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Good evening, I'm reading the paper Prehawking radiation by William G. Unruh where it says:

...a time scale of order of $m^{3}$ in Planck units, or $10^{53}$ ages of the current universe for a solar mass black hole"

How do I perform the conversion from Planck units to seconds?

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  • $\begingroup$ Technically it gave you a time by reading the age of the universe which if I recall is about 13.8 billion years (this can be looked up) all you then have to do is convert years to seconds $\endgroup$ – Triatticus Nov 14 '18 at 16:11
  • $\begingroup$ Yes, but I don't know how to manage that $m^{3}$. in Planck unit $t \approx m^{3}$, so what do I have to do to have the result? for a solar mass black hole? $\endgroup$ – Lucap Nov 14 '18 at 16:17
  • $\begingroup$ Another thing is when citing that you are reading a paper, generally a link to the paper should be provided so we can get more context. $\endgroup$ – Triatticus Nov 14 '18 at 16:18
  • $\begingroup$ Thank you, i'm new i didn't know that $\endgroup$ – Lucap Nov 14 '18 at 16:21
  • $\begingroup$ In Planck units, mass, length and time become dimensionless by setting $c$, $\hbar$ and $G$ to 1, so not only time and mass cubed have the same dimension, all combinations of these quantities do. To get from $m^3$ to seconds, insert the unique combination of factors of $\hbar$, $G$ and $c$ that converts the unit in which you are expression $m^3$ into seconds. $\endgroup$ – doetoe Nov 14 '18 at 17:10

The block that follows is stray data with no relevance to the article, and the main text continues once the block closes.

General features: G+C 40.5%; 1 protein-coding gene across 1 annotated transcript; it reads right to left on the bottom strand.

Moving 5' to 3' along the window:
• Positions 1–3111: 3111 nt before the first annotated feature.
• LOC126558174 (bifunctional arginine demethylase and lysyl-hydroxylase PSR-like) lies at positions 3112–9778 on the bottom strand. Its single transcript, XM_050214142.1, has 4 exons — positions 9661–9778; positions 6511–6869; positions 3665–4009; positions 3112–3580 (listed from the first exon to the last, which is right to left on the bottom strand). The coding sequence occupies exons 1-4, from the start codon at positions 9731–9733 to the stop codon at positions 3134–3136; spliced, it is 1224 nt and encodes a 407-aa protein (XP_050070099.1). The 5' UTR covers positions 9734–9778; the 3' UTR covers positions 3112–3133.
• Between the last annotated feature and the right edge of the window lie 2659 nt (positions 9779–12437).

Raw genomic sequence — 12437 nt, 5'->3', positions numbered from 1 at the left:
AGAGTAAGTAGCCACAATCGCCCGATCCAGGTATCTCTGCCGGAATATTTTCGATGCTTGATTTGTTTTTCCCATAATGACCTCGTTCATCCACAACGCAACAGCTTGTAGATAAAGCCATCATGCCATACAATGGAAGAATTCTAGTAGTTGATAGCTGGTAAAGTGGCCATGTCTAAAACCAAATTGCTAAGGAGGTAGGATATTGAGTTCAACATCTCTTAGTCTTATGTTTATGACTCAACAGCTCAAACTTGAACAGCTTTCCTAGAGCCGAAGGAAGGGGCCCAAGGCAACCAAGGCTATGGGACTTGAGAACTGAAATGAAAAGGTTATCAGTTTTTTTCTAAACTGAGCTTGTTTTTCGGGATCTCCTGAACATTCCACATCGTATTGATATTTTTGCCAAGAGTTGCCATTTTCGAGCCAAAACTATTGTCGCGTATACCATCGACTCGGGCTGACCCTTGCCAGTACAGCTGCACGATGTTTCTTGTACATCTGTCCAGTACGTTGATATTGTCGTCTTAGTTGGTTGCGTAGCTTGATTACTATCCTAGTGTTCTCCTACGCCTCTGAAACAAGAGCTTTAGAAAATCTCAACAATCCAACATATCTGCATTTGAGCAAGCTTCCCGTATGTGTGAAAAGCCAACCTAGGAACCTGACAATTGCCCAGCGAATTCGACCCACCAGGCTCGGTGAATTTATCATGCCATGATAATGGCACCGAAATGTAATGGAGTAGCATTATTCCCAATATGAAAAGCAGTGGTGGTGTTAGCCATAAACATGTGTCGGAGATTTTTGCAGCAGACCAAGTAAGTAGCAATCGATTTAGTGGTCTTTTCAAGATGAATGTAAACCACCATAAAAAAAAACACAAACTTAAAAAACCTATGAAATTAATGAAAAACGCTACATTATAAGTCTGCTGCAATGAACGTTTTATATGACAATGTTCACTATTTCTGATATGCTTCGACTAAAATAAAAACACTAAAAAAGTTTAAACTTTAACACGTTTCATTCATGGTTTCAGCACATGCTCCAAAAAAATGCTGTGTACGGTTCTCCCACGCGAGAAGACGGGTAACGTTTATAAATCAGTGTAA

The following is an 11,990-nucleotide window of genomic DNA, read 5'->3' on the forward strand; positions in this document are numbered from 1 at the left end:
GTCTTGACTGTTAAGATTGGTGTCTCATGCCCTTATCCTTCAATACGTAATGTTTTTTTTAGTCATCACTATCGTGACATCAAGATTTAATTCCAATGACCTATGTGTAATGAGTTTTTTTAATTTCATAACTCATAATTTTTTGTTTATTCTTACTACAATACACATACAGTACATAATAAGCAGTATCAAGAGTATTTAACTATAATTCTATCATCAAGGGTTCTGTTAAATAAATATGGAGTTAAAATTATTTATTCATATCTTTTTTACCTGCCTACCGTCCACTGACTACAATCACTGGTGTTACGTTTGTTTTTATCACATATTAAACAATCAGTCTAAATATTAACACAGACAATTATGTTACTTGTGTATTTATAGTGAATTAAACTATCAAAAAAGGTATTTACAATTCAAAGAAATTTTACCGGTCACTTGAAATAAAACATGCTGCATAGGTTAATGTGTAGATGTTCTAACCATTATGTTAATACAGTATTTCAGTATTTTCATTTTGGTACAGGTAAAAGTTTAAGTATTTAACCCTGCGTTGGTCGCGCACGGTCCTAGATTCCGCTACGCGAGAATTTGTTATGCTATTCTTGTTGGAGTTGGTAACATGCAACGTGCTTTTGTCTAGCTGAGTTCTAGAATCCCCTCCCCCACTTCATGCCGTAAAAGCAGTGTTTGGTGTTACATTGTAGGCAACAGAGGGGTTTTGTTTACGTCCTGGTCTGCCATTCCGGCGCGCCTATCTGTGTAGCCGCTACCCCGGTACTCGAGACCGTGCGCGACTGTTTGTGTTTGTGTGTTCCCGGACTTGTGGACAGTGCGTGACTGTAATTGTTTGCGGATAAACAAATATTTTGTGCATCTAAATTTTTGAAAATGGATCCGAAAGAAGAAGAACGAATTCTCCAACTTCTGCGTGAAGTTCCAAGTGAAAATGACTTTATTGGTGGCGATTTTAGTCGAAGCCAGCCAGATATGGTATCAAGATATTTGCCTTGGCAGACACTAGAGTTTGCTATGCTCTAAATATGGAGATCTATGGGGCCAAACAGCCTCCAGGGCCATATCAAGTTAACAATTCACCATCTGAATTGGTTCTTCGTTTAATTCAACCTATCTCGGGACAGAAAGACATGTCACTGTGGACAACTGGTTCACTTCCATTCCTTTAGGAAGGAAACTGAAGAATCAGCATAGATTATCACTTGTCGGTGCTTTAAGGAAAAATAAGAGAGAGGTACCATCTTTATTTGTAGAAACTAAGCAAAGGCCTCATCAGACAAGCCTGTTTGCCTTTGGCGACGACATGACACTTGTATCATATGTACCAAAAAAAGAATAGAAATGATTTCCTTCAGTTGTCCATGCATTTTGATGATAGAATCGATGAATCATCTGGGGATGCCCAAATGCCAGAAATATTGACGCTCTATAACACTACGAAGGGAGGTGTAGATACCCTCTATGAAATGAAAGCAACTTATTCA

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Another way to say what John Rennie said is:

A formula such as $$t=m^3$$ written "in Planck units" means $$\frac{t}{t_P}=\left(\frac{m}{m_P}\right)^3$$ in non-Planck units, where $$t_P=\sqrt{\frac{\hbar G}{c^5}}$$ is the Planck time and $$m_P=\sqrt{\frac{\hbar c}{G}}$$ is the Planck mass.

So in SI units the formula would be

$$t=\frac{t_P}{m_P^3}m^3=\frac{G^2 m^3}{\hbar c^4}.$$

In general, to convert any equation in Planck units to SI units, just divide every mass by the Planck mass, every time by the Planck time, and every length by the Planck length.

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The paper is saying that the time in Planck units is of order $m^3$ where $m$ is the mass of the black hole in Planck units.

The paper uses an example of a Solar mass black hole so $ m = 2 \times 10^{30}$ kg. One Planck mass is $2.18 \times 10^{-8}$ kg, so the mass of the black hole in Planck units is:

$$ m = 9.19 \times 10^{37} $$

and therefore:

$$ m^3 = 7.76 \times 10^{113} $$

So the timescale is of order $7.76 \times 10^{113}$ Planck times. One Planck time is $5.39 \times 10^{-44}$ seconds, so the time in seconds is:

$$\begin{align} t &= 4.18 \times 10^{70} \, \mathrm{seconds} \\ &= 1.33 \times 10^{63} \, \mathrm{years} \end{align}$$

And since the age of the universe is $1.4 \times 10^{10}$ years the timescale is about $10^{53}$ times greater than the age of the universe, just as it says in the paper.

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